Woman shares story of brother’s fentanyl death to raise awareness
MONTGOMERY, Ala. (WSFA) - More than 70,000 Americans a year die from fentanyl overdoses. And on this National Fentanyl Awareness Day, a woman whose 18-year-old brother died of a fentanyl overdose is sharing her family’s heartbreak in the hope it will help save others.
“It’s hard to talk about. He was a really good kid,” said Lauren Littlefield.
The loss of her brother Chase is still raw for Littlefield, but through her grief she said she wants to share his story to try to save others. Littlefield said her brother’s co-worker gave him a pill that he had no idea was laced with the deadly drug.
”Fentanyl just doesn’t discriminate, whether it’s your 20th time, your 100th time, or it’s your first time trying something. It doesn’t matter. It can take your life in a matter of seconds,” she said.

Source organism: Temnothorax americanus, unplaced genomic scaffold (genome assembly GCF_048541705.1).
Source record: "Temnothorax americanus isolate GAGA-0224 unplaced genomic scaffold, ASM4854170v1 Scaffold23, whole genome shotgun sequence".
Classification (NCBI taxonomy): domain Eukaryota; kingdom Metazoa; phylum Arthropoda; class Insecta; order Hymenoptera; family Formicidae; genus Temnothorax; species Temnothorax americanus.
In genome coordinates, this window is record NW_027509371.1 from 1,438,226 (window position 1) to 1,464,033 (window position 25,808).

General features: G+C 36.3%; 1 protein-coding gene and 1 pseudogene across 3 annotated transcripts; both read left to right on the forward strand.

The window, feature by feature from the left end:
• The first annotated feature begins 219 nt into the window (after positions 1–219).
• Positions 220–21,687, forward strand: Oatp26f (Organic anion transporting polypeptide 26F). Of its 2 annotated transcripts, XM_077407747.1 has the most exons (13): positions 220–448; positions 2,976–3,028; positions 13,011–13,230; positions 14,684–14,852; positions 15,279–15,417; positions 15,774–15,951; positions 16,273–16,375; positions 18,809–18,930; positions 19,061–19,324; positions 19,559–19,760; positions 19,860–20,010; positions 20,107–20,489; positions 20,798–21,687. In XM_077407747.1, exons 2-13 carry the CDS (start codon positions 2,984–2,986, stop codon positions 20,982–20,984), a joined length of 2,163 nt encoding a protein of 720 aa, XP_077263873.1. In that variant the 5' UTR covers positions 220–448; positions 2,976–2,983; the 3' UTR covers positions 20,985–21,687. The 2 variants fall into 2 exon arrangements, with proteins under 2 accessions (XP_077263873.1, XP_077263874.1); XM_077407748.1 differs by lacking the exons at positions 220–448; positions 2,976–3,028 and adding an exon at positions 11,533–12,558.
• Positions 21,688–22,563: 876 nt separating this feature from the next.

One pill can kill. It only takes 2 milligrams of fentanyl to be deadly. That’s the amount that fits on the tip of a pencil.
”When we looked at all the research in the U.S. Drug Enforcement Agency in 2022, of all the drugs they tested, the fake pills that they tested, 60% of those contain the deadly dose,” said Rosemary Blackmon, executive vice president for the Alabama Hospital Association.
A statewide coalition launched a campaign called Odds Are Alabama this year. It’s all about the dangers associated with taking drugs that are not prescribed for you. The effort also includes people like Littlefield who personally know the dangers of fentanyl.
“He was not an addict. He was just a kid. And he was left with the worst consequences from his childlike actions. He was left with adult consequences and it just is awful, said Littlefield. “It’s our job to tell our young people how dangerous it is.”
Blackmon said it’s not just pills. They’ve also been hearing about marijuana that’s been laced with illegal fentanyl.
Odds are Alabama offers resources to connect people with fentanyl test strips and free naloxone kits that can reverse overdoses.
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